In this opinion piece Jess Hickey, marketing and communications specialist at LEP Digital gives her two cents on THAT Twitter rebrand…
Recently, it seemed as if Elon Musk made the overnight decision to rebrand the famous blue bird logo of Twitter to X. From experience, we know it’s something that takes time, planning, organisation, and often a team of marketing specialists to execute. Was Twitter rebranding to X a dumpster fire? Yes. Did it generate significant attention, which saw it trending not only on its own platform but everywhere? Also yes. But in some cases, not all publicity is good publicity. Let’s look at the lessons we can learn from Elon and X, and save being the laughing stock of the online world.
Understand your brand’s identity and values
Before making any significant changes, you should have a deep understanding of your brand’s identity and value. Not just to you, but to your customers. As seen with the Twitter debacle, changing a well-known and much-loved name and logo can disrupt the brand’s connection with its audience, so it’s crucial to consider the impact on brand perception and recognition.
Involving stakeholders and customers in the decision-making process can help you gauge potential reactions and sentiments towards rebranding. Conduct surveys, focus groups, or seek feedback on proposed changes to understand how the audience perceives the brand and whether they are open to alterations.
When you’re ready, test the new name and logo extensively through market research and A/B testing. Understanding how the changes resonate with the target audience can help you anticipate – and overcome – potential brand confusion or negative reactions.
Research, research, research
Many people have likened the new X logo to resembling or referencing adult content, with users showing the new favicon blending in seamlessly with a bookmark lineup of adult sites, which surely can’t be the look their going for. And, it turns out, X is trademarked by Meta, which could end up seeing Musk pay big bucks to his mortal enemy (when is that boxing match between Musk and Zuckerberg taking place again?) And don’t even start us on trying to rank for “X”, a literal SEO specialist’s nightmare.
So, where to start? Go deep on your competitor analysis, Google the name you’re thinking of, check trademarks, available domains and social handles. And pinky-promise you’ll do some – any! – keyword research. Get your marketing team involved, or look at partnering with an agency that can bring your vision to life.
Now might also be the time to check you’re actually allowed to change your name or branding. In truly bizarre scenes, the police stopped the removal of the Twitter sign, leaving just “er” until they applied for the right permits. Errr, awkward. And now, following numerous neighbourhood complaints, the new X signage has been dismantled. Things really are going from bad to worse for Musk.
Excellent communication is key
Musk is claiming the name change is based on his plans to make Twitter an ‘everything app’. Until that happens, the name change can seem confusing for many users, especially the OG’s who have been part of the app since it began 17 years ago.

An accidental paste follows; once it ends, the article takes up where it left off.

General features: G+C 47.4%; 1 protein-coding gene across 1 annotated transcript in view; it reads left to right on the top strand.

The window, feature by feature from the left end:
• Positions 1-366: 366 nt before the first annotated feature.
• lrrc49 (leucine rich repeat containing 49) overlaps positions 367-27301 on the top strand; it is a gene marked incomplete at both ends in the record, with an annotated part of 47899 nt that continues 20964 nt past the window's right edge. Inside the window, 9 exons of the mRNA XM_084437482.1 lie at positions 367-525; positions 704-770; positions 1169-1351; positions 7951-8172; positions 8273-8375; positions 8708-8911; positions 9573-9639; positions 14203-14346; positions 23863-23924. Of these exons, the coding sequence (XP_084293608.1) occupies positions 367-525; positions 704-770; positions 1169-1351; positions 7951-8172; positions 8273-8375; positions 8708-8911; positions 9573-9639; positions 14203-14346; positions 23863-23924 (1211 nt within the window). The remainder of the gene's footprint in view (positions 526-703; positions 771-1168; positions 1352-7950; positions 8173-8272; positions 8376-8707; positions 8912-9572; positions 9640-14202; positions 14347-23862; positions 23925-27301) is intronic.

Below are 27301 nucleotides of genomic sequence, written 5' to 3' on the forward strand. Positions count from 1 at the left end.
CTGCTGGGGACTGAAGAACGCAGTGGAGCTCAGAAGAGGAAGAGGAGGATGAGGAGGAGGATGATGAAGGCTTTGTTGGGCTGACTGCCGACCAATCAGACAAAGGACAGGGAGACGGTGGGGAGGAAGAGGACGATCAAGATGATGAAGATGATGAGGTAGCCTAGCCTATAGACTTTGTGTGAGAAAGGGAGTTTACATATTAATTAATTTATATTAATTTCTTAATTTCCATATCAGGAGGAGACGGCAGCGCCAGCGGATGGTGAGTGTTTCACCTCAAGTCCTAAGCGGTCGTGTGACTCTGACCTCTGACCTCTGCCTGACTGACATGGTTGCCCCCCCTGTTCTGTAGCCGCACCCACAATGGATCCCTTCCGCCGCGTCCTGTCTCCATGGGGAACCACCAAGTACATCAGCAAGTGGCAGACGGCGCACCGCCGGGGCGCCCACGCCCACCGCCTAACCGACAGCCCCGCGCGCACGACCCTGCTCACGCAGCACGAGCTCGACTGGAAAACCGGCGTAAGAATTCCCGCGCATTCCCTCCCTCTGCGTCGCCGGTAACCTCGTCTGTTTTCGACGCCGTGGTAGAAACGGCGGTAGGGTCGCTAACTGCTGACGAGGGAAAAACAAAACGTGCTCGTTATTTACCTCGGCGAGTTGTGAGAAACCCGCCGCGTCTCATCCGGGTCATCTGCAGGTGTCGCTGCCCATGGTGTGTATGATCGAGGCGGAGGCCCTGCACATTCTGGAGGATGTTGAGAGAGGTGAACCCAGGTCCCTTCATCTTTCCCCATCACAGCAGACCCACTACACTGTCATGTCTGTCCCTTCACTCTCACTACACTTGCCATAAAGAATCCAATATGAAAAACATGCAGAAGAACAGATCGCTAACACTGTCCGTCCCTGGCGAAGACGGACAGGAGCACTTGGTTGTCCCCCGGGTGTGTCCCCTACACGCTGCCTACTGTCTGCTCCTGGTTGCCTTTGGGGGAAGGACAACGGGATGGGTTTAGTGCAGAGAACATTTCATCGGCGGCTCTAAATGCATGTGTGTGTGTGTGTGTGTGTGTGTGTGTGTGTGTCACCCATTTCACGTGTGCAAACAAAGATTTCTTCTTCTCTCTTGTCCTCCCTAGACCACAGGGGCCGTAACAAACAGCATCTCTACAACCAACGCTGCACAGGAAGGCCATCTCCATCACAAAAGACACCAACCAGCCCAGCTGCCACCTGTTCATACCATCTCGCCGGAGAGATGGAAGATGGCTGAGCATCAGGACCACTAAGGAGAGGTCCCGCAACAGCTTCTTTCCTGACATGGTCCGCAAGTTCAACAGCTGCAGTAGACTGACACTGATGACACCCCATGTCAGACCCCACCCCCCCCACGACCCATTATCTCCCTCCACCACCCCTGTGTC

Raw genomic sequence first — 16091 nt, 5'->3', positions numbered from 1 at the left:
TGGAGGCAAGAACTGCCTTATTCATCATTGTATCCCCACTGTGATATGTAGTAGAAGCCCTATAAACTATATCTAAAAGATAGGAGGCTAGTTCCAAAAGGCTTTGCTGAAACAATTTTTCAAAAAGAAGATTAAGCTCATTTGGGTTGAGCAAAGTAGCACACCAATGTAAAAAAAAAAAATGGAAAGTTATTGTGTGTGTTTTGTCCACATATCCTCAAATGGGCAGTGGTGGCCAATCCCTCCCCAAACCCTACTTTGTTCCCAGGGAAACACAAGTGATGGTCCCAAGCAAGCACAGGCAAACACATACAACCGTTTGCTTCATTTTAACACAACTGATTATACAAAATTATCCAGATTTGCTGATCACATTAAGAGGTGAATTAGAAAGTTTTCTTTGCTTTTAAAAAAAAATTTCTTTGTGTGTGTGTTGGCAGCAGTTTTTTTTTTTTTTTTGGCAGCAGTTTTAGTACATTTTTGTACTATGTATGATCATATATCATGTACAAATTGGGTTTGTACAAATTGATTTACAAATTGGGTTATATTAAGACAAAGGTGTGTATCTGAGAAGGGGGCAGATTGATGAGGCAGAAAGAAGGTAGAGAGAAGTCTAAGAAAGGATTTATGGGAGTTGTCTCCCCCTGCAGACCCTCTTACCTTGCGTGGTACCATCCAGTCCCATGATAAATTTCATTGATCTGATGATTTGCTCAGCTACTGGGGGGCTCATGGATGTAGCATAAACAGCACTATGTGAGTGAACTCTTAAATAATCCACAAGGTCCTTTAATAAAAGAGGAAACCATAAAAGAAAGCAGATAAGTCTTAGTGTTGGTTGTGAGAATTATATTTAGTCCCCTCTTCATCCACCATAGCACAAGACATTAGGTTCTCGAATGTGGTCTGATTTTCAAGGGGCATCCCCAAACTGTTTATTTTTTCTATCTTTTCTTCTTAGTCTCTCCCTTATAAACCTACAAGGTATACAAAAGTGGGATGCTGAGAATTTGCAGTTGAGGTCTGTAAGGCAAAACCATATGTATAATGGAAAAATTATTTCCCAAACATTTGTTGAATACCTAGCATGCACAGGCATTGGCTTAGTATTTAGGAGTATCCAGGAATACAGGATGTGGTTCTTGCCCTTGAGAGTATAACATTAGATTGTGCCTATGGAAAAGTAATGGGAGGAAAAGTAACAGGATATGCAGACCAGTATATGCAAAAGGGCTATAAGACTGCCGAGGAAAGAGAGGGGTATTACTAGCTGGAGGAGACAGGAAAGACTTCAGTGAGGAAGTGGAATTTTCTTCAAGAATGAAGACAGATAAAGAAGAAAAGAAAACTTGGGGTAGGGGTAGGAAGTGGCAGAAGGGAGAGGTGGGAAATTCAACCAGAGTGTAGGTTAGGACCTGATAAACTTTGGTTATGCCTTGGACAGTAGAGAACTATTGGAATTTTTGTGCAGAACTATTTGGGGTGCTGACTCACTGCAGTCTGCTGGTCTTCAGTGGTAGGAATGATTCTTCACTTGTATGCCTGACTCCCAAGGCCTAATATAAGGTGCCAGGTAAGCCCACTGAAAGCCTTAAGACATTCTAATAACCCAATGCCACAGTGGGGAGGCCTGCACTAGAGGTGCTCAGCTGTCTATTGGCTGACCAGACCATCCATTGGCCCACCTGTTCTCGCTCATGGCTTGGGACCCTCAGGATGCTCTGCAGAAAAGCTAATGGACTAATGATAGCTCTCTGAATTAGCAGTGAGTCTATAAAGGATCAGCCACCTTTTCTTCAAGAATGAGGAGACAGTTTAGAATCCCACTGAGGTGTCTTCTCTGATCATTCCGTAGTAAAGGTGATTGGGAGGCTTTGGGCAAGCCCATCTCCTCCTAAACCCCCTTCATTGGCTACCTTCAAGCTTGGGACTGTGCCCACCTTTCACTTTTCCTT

If you’re rebranding, communication is key. Explaining your rationale can help with acceptance of the change, especially if changing both name and logo at the same time. Clear communication of the reasons for rebranding can build trust and improve acceptance with your customers or users.
Unlike the overnight decision by Musk, consider a gradual transition toward the new name and logo, even introducing the old alongside the new. There’s less chance of alienating existing customers if they are led from one brand to another versus having a new brand imposed on them.
Prepare yourself – people will have feelings
Prepare for customers, users, your aunt’s friend’s sister, and practically the whole world, to have feelings about the change. The reaction will depend on the size of your brand and how strategic you’ve been up until rebranding. Prepare for potential backlash, even after extensive research and meticulous planning. Have contingency plans in place to manage any crisis and to provide guidance on consistent clear communication.
Monitor social media, reviews, and customer service channels to identify any concerns or negative reactions. If you’re X, you can’t avoid feedback about your brand – it’s right there on your branded channel, and everywhere else online to be fair. How you react to negative feedback can make a big difference in how readily the change is accepted. Respond promptly, referring back to your rationale (if it exists), your research (if it exists), and your previous communication about the change (if it exists!).
If your rebranding is aligned with a broader marketing strategy that takes into account the brand’s value and your vision for it, it’s easy to communicate clearly and consistently.
Stay the course
Rebranding is a significant undertaking, and its impact on the brand may take time for your customers to accept. You need to be patient and persistent to instil the new brand identity in customers’ minds and demonstrate the brand’s continuity despite its change in name and logo.
So, is X marking the spot for the death of Twitter? It’s been estimated this move could see up to $20Bn wiped off the company’s value. Ouch. We’ll just have to get the popcorn ready to wait and see what’s next in the circus that is Musk’s X. In the meantime, marketing specialists and agencies around the world are thinking, “we could have helped with that”.